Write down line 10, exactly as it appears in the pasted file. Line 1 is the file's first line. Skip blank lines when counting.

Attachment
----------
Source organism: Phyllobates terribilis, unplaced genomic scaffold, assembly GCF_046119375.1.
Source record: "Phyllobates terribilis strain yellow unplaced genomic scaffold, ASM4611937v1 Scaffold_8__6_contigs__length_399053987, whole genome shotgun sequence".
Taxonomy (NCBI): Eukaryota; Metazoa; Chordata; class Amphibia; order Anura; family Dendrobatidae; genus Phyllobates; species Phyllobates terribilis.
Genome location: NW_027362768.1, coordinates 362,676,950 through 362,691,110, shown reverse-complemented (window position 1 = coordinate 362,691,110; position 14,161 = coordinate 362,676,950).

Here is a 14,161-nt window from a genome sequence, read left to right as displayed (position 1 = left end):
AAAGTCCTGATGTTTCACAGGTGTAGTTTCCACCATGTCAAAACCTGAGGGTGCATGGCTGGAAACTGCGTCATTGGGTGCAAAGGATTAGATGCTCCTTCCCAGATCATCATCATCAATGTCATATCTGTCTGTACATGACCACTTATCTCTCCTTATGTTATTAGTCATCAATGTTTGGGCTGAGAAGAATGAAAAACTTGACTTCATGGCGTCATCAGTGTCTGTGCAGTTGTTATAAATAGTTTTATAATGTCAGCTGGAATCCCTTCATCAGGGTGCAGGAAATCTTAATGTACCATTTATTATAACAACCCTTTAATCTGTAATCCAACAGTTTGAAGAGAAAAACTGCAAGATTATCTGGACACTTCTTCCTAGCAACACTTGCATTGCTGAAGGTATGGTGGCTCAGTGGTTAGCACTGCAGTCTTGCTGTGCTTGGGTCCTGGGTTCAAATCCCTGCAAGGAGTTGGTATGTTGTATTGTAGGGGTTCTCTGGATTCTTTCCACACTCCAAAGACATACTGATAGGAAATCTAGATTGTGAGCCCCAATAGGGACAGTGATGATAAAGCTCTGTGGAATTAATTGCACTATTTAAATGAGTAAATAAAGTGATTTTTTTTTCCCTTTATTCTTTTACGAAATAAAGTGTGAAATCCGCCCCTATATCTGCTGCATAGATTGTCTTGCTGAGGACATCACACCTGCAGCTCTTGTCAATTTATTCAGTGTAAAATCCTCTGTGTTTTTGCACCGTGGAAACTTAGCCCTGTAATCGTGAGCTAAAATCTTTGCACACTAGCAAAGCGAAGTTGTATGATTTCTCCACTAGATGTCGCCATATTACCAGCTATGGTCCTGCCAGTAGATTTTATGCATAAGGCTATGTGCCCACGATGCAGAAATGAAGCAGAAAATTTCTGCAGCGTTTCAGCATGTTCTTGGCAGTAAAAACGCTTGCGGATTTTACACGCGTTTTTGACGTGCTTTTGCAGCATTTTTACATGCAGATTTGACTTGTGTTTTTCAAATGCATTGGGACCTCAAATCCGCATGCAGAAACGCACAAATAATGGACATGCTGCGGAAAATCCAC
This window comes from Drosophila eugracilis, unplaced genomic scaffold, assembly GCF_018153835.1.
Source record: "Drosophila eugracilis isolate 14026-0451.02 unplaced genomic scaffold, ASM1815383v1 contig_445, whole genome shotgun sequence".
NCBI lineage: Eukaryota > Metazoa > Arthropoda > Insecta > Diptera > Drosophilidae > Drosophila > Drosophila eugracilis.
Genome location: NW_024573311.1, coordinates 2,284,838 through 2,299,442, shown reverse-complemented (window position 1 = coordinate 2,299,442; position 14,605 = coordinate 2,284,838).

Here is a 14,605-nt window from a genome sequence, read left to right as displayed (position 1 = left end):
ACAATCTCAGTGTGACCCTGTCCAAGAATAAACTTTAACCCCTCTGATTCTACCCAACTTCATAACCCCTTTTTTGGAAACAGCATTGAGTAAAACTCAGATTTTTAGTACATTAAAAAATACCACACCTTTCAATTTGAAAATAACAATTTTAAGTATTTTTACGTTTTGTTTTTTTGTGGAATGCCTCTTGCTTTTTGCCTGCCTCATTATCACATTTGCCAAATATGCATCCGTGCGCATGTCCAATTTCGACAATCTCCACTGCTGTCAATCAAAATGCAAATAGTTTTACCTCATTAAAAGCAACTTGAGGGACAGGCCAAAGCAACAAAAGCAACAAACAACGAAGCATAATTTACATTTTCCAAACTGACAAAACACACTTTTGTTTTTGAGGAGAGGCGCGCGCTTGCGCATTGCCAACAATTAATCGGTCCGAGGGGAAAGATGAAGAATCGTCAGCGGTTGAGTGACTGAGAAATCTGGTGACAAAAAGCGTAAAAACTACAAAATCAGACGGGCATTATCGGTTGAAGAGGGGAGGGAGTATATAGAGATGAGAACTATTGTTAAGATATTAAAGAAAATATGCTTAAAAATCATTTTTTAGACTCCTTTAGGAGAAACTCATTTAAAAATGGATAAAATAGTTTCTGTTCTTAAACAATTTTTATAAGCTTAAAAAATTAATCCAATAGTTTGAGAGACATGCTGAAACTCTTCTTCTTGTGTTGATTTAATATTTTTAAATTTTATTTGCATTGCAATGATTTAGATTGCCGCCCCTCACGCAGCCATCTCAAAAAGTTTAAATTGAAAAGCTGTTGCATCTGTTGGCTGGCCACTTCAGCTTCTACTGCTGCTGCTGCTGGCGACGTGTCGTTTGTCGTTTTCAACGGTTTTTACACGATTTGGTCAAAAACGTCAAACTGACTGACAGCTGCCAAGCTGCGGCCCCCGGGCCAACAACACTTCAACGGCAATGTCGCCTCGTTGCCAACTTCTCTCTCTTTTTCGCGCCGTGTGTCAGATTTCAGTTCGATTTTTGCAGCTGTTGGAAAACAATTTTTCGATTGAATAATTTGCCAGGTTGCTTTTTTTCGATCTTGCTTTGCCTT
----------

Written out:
Genome location: NW_024573311.1, coordinates 2,284,838 through 2,299,442, shown reverse-complemented (window position 1 = coordinate 2,299,442; position 14,605 = coordinate 2,284,838).